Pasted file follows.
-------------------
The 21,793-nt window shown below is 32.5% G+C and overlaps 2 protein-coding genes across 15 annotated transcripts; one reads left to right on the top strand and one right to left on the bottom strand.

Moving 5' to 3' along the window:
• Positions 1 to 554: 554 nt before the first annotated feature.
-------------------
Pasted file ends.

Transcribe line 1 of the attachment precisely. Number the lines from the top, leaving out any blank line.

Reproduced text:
The 21,793-nt window shown below is 32.5% G+C and overlaps 2 protein-coding genes across 15 annotated transcripts; one reads left to right on the top strand and one right to left on the bottom strand.